One of my goals for this little farm, is to create a special blend of yarn, wool and roving from our lovely flock of Shetland sheep and Angora rabbits. We have 4 beautiful Angora rabbits and the 7 sheep and in the spring, we should have fleeces galore.
Problem is, we’ve never spun or carded wool or anything like that!! Perhaps we ARE putting the cart before the horse, but I just knew in my bones that I would like to be able to spin and create yarn as I enjoy knitting, crocheting and weaving.
We had gotten a lovely pair of Holland wool cards as well as a drop spindle. And of course, several good books to help us out. I’ve been watching YouTube videos late at night (when we have free access to the internet, instead of the measured service during the day) and watching as all manners of people spin and card and pick their wool.
Problem is, we were afraid to just get in there and try it.
We were going to spend the day putzing and cleaning, but then we did that the day before very throughly and there wasn’t a whole lot left to do! (Having half of your house locked away makes it easier to keep the active half clean and tidy!) Since we had gotten that couple inches of snow as promised and it was barely 15 degrees out, it seemed to be a good thing to stay home and stay put. So I got this little bug in my ear that today should be a good day to give it a whirl. Let’s try and create some yarn. What would be the worse situation? We would mess up. But learning is all about trying and failing and trying again until you get it right. Jessy was game, so we got started.
We have this big bag of bunny fluff that weighs nearly four or five pounds! That is a LOT of bunny wool! It is fairly clean and nicely picked free of lumps and straw and little icky bits that wool likes to gather. Mostly white, but with a little bit of Odin’s light carmel wool in there. And a little grey from Gwennie.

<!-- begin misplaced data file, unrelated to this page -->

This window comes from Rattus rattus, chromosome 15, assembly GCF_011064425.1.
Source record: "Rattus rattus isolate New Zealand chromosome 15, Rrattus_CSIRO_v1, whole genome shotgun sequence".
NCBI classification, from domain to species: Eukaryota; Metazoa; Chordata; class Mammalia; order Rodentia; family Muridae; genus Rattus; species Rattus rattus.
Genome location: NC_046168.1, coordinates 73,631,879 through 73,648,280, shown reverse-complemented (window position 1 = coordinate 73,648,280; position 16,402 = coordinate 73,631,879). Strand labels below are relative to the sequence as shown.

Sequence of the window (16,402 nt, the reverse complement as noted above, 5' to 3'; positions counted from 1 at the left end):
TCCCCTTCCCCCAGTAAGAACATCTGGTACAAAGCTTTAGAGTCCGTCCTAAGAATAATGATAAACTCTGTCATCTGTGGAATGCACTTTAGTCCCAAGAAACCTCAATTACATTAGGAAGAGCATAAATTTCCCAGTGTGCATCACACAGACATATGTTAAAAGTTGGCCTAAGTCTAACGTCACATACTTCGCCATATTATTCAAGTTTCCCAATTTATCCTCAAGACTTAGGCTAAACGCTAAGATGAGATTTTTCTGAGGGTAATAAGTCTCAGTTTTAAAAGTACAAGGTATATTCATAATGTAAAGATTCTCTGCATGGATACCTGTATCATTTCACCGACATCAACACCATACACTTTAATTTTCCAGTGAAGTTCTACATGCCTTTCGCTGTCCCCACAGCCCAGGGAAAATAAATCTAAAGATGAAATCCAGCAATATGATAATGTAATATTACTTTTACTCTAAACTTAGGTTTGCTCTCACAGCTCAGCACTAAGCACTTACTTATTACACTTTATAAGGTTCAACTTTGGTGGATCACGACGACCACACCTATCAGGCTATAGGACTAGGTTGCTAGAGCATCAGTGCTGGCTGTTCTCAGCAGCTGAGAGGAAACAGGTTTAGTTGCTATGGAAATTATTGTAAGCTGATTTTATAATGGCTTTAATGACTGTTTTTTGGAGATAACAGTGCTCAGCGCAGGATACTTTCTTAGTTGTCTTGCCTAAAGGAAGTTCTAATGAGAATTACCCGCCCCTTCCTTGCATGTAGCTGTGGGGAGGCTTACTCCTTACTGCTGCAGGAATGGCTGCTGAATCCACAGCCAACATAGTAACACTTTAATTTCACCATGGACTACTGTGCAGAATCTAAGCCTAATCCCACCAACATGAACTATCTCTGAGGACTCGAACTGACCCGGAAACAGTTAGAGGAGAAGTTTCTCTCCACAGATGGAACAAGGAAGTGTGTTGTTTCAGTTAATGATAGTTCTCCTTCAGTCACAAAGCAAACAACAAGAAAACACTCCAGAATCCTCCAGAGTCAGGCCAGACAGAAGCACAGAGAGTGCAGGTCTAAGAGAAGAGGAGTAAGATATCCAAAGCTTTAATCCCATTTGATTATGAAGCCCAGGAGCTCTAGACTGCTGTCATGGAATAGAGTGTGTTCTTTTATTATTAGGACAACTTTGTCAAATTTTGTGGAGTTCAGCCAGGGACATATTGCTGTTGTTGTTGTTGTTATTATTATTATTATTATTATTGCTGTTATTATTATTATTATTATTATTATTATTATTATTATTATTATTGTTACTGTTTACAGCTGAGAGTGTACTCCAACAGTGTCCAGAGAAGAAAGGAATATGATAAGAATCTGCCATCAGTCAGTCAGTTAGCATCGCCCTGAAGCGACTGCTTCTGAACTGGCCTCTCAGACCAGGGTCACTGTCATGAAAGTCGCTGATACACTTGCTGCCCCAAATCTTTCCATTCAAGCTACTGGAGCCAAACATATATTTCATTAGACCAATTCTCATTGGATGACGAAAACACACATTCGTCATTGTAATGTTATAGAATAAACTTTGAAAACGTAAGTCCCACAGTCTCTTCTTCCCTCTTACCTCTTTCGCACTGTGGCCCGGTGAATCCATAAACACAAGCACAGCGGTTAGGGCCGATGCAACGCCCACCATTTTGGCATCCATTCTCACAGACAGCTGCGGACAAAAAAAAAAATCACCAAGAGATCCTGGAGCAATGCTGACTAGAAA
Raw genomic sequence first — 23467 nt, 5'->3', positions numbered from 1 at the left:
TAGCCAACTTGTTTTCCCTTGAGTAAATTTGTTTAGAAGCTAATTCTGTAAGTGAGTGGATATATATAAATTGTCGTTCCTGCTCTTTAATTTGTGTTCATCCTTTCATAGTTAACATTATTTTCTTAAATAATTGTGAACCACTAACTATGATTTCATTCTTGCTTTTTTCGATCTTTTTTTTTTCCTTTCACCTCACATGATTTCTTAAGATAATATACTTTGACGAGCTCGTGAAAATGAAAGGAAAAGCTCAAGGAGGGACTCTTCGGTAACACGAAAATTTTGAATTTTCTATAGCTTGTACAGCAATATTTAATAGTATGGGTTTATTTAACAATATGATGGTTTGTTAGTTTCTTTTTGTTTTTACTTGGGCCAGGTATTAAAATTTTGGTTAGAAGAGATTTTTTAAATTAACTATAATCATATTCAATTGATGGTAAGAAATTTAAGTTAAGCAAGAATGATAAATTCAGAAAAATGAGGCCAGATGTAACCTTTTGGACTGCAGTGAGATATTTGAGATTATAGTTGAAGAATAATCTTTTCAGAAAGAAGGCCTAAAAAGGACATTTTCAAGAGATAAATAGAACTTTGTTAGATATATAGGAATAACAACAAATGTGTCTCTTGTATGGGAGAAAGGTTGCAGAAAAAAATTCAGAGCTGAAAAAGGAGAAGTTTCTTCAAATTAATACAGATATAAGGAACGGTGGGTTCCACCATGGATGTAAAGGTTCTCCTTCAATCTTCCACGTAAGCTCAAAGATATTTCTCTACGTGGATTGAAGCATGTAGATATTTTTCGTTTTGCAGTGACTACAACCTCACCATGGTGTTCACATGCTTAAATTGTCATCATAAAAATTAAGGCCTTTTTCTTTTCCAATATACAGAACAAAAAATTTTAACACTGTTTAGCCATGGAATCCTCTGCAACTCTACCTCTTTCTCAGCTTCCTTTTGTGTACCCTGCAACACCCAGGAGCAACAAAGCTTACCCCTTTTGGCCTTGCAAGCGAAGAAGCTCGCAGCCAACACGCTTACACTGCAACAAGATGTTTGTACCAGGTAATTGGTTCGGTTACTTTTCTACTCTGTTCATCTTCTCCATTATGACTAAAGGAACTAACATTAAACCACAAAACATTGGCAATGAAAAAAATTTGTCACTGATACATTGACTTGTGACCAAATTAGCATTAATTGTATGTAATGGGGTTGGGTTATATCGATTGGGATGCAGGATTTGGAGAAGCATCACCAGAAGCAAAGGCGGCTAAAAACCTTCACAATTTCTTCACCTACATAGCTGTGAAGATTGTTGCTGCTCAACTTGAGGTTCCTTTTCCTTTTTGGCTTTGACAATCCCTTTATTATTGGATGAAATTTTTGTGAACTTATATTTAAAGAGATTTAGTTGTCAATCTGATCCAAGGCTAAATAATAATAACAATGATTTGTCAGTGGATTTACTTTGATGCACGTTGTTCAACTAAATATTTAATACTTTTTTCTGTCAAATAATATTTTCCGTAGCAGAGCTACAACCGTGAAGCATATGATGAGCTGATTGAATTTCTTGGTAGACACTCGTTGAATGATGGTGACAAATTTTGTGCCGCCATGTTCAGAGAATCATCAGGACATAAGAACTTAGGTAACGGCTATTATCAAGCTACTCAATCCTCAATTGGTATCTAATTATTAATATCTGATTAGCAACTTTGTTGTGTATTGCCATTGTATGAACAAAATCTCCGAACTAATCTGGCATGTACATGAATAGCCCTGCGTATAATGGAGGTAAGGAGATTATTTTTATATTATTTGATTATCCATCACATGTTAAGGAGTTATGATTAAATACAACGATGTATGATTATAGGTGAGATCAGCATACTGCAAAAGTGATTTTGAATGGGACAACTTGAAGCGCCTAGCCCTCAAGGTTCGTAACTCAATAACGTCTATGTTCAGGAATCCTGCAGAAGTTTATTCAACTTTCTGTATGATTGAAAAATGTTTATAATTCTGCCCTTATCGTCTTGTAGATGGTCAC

We began by loading up one of the cards with fiber, by drawing it across the little metal picks. It looks almost like a wire dog hair brush, but they are bigger and curved. After you load up one card, you draw the other over and start to align the fibers. Wool has this lovely feature, a sort of little barbs on it, that once aligned in the same direction, likes to attach to other fibers in the same direction. Once twisted with the aid of a spindle or a spinning wheel, or a spinning machine, the yard becomes very strong and it is called yarn. Of course, there are lots of variations in the process, but that is basically what happens. Pretty simple, yet we were really unsure of the whole process!
After you card the wool back and forth a few times and pick out any little nasty bits or clumps in the fiber, you then pull it off the card. Our first try was too thin because we really didn’t charge the cards with very much fiber. But second time was much much better. We loaded the fiber on, carded it a bit, and added more until we had a nice considerable batt of wool on it and then worked to make it lovely.
Now, you might wonder why we “card” the wool and not “comb” the wool. Well, there are cards and there are combs! Just that simple. Combing, if I understand it, is done first to some wool, to get it ready for the hand cards or a drum carder. I think we will want a pair of combs, to be honest. I saw a couple videos where people used the combs to pick the wool clean and also to blend various fibers. We might just wait and spring for a nice box comber/picker, which really looks cool and is very reasonably priced.
Once you’re ready to roll off the wool from the card, you are pretty close to getting started spinning! It’s really not that hard. You carefully roll off the carded fiber into a roll that is called a “rolag”. We think that sounds like Viking name for “roll of wool”! You need quite a few rolags to make yarn, so we carded for almost 2 hours and made up 5 nice loads of wool.
Soft fluffy rolags laying and waiting to be spun! I decided to use one of my vintage picnic baskets as a good waiting basket for the rolags! And to store the supplies when we are done.